With the arrival in Serbia of Al Dahra, which is known as a global leader in the agricultural industry, new standards were set for our market in terms of operations, production processes and product quality
It has taken this company less than four years to take one of the leading positions in our country’s agricultural sector, while it is also – together with Al Dahra Romania – the largest producer of agricultural products in the region and one of the largest in Europe. Here we discuss this great achievement with Al Dahra Serbia CEO Dušan Radičević.
“If we observe Al Dahra at the global level, we are talking about an international agribusiness leader that has over 5,000 employees, spans across 20 countries and serves 45 markets. We cultivate more than 400,000 hectares of land, with 1,200 ancillary facilities and a stunning 15 cutting edge animal fodder processing plants with a combined annual production capacity of three million metric tons of alfalfa and other grazing crops,” notes Radičević. Al Dahra’s biggest markets are in the Middle East and Asia, “but,” explains our interlocutor, “that’s only in a quantitative sense, as the company gives equal importance to all markets, partners and end users.”
This agricultural giant was nonetheless awaited by major tasks upon arrival in our country. “When Al Dahra launched operations in Serbia, we encountered numerous challenges on the ground. Our greatest success is the fact that we’ve taken less than four years to revitalise the production of the former PKB agricultural combine,” says Radičević, before adding: “we invested 60 million euros – twice as much as was specified in the contract – and we didn’t have to wait long for the first results. With dedicated work and good organisation, we quickly stabilised operations, modernised the machinery and infrastructure, reconstructed ancillary buildings and farms, cleared irrigation canals, cleaned up wild dumpsites, increased production and improved the position of employees significantly by increasing their wages by 30 per cent, alongside additional bonuses.”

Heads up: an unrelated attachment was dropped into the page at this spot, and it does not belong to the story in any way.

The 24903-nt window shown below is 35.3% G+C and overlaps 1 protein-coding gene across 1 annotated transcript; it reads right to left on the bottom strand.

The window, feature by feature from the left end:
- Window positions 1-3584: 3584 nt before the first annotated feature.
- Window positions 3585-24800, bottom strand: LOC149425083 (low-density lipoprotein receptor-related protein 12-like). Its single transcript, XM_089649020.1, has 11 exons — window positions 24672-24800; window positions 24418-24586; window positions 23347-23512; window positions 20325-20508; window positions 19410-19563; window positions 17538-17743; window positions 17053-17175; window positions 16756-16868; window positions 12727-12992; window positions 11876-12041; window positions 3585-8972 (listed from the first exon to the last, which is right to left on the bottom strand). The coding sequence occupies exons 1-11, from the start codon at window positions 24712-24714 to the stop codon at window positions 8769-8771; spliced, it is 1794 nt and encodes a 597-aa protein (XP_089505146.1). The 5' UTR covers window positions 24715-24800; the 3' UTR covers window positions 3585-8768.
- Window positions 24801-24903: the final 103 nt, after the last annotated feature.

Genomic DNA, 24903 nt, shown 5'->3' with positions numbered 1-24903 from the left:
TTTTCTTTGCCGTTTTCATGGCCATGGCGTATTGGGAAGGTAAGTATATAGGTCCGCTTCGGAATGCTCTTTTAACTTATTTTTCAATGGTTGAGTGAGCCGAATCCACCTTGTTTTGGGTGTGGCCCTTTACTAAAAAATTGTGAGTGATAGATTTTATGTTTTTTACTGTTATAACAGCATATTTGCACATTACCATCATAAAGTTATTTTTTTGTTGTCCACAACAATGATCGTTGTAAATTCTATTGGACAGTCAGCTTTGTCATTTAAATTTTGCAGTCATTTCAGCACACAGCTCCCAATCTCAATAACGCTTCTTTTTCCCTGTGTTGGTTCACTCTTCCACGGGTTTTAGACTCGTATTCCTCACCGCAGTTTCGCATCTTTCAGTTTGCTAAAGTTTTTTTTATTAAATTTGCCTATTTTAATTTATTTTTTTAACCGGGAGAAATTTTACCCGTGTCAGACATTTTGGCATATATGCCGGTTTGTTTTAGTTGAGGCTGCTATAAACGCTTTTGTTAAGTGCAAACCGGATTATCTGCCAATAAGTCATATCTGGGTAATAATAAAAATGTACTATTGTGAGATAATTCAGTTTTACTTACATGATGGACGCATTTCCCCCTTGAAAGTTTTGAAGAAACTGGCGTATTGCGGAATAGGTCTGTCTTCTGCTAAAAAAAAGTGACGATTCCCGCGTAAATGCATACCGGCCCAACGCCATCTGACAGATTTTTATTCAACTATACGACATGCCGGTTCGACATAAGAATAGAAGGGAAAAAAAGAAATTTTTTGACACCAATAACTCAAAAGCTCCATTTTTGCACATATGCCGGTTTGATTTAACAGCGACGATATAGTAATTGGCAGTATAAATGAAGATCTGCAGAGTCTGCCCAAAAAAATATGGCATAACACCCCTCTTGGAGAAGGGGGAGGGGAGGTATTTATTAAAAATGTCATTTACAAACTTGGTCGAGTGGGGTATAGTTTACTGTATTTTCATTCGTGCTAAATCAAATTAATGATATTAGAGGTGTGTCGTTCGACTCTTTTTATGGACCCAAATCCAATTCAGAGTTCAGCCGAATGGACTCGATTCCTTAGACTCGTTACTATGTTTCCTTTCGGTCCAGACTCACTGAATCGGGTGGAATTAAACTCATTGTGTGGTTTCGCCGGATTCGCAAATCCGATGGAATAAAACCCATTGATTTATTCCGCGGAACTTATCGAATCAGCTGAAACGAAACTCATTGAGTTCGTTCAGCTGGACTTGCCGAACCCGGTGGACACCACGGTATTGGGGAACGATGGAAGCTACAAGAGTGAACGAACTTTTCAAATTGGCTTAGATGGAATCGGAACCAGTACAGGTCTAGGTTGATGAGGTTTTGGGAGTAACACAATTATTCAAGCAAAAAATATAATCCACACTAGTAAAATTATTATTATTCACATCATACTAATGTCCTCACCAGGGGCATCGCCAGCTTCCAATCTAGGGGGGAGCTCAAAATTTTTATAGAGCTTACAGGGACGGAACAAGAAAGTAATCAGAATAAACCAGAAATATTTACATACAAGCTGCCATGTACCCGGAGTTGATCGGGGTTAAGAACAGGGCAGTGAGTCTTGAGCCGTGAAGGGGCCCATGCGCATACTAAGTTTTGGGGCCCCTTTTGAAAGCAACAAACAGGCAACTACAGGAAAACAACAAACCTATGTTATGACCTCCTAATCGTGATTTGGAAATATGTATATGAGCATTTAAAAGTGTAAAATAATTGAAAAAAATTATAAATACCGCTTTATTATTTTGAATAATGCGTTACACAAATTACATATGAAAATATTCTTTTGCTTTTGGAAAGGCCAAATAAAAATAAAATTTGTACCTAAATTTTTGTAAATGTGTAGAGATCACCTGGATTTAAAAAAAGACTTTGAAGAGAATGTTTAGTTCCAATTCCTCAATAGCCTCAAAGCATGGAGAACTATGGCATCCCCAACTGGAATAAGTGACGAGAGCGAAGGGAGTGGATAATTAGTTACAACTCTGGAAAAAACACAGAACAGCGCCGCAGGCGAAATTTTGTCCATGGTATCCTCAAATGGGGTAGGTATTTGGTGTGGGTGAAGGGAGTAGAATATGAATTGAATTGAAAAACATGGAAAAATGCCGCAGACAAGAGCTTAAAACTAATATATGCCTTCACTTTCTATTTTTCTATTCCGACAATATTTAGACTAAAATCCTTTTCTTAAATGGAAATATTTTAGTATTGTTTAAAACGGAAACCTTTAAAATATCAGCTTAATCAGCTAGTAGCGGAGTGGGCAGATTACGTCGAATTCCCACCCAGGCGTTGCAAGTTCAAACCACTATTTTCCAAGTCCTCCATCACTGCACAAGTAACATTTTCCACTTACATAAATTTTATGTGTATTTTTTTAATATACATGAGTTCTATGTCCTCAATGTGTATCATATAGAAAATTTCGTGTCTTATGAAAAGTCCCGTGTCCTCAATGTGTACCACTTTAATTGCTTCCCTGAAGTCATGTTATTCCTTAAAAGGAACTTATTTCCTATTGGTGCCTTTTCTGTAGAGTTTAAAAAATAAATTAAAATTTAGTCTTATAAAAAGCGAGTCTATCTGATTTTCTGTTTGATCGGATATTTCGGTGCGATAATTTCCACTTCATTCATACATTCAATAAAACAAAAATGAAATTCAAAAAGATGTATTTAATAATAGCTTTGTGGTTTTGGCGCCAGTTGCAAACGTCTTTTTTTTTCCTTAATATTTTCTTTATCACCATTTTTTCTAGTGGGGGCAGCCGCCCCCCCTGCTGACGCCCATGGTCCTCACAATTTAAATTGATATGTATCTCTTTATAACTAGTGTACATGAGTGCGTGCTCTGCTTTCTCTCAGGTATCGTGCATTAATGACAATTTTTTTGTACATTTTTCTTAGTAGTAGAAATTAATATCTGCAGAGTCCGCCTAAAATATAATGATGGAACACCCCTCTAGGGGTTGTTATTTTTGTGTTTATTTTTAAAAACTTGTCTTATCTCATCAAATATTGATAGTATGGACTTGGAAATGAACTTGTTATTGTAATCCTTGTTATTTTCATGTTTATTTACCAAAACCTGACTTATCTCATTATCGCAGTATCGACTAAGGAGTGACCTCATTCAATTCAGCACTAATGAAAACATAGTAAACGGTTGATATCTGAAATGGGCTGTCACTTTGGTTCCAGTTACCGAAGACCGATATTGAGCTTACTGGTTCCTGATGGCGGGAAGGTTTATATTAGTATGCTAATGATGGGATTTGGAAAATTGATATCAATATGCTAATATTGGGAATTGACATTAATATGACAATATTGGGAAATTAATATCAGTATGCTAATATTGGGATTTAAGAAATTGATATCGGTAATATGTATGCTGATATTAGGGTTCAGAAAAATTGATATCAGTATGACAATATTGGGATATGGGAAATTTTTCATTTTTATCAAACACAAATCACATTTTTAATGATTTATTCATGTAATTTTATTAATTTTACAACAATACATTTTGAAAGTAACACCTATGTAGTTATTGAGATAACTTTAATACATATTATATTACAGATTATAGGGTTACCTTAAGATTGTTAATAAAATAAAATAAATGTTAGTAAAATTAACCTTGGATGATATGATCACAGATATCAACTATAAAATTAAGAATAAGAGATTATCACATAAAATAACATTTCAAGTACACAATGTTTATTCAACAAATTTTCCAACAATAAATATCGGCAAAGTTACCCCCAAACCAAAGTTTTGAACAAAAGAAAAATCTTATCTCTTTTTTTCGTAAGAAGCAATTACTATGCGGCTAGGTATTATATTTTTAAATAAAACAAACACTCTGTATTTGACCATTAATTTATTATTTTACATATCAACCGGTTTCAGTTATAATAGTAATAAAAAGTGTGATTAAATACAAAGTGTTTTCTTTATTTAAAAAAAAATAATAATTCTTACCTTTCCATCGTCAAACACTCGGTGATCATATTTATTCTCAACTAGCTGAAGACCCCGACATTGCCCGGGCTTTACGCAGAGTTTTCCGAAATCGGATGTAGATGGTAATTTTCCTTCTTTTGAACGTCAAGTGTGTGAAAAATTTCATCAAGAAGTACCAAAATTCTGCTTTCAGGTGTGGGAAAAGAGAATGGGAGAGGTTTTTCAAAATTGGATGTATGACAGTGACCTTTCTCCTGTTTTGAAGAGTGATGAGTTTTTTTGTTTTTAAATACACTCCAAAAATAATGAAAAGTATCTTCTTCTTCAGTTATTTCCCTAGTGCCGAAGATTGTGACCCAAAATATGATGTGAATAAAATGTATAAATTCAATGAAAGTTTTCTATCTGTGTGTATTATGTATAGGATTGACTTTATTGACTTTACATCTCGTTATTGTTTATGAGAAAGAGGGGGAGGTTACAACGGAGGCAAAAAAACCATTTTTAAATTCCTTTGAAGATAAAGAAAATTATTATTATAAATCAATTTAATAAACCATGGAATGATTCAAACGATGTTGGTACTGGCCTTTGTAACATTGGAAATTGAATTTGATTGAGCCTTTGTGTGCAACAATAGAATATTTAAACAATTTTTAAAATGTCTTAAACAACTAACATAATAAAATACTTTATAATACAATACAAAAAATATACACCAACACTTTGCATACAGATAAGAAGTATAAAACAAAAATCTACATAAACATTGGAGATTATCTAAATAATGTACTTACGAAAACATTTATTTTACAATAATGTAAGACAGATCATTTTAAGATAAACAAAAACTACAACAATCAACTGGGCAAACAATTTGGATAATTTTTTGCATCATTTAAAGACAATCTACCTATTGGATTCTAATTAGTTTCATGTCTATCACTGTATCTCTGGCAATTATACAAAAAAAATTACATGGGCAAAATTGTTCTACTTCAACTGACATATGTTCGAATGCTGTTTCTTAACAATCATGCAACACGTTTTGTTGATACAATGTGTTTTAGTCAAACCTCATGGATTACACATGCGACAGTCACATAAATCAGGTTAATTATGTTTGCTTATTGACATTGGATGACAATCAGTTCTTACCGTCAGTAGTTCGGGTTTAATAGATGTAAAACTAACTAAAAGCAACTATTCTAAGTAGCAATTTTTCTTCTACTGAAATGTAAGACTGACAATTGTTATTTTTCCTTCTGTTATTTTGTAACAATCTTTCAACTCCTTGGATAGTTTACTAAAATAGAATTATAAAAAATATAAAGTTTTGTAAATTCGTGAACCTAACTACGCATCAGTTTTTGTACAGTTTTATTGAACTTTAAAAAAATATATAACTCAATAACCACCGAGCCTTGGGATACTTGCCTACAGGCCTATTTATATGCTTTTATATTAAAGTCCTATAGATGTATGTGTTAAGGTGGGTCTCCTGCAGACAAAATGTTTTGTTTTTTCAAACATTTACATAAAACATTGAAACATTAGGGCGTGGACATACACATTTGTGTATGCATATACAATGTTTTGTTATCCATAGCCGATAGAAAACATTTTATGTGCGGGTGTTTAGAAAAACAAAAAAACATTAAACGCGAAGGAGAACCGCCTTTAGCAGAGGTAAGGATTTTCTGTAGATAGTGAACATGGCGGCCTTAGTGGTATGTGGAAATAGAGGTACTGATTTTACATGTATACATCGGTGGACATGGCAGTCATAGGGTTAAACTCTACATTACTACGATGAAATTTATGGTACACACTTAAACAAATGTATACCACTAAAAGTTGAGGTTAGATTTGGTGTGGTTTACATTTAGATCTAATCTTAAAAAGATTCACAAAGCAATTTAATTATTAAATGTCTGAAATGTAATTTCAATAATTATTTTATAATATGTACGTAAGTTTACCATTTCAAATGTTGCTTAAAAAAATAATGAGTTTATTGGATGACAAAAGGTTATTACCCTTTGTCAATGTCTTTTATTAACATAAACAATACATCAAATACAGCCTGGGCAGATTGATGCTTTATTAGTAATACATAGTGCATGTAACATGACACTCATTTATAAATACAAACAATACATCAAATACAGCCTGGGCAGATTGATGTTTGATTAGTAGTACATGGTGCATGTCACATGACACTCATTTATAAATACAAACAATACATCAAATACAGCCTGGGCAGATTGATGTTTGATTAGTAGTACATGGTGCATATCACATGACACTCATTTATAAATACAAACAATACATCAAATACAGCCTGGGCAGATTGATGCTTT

One of the foundations of our successful operations are our long-term relations with business actors and local communities. This is also applicable in Serbia, where we this year allocated 100,000 euros for social responsibility projects
When it comes to inclement weather, Radičević stresses that, according to the assessments of EU experts, we are witnessing what is probably the worst drought in the last 500 years, and poor weather conditions haven’t bypassed our country. “However, according to preliminary assessments, we are far above average, which is a remarkable achievement given the circumstances. Unfavourable climatic conditions can’t be avoided, but possible ramifications can be forestalled through the use of modern technologies and ‘precision’ agriculture – planned irrigation, the use of satellite images, soil analysis and controlling heavy machinery remotely.
Al Dahra Serbia currently utilises the methods of precision agriculture on 5,000 hectares, while the plan is to cultivate a further 2,000 hectares in the same way by year’s end. “Apart from this, we plan to invest 80 million euros in our irrigation and soil drainage project over the next four years,” explains Radičević, before concluding: “the future of agriculture will be closely linked to the development of technology and the digitalisation of production processes. Provided we follow world trends and keep pace with the times, I’m convinced Serbia will become one of Europe’s leading countries in agronomy.”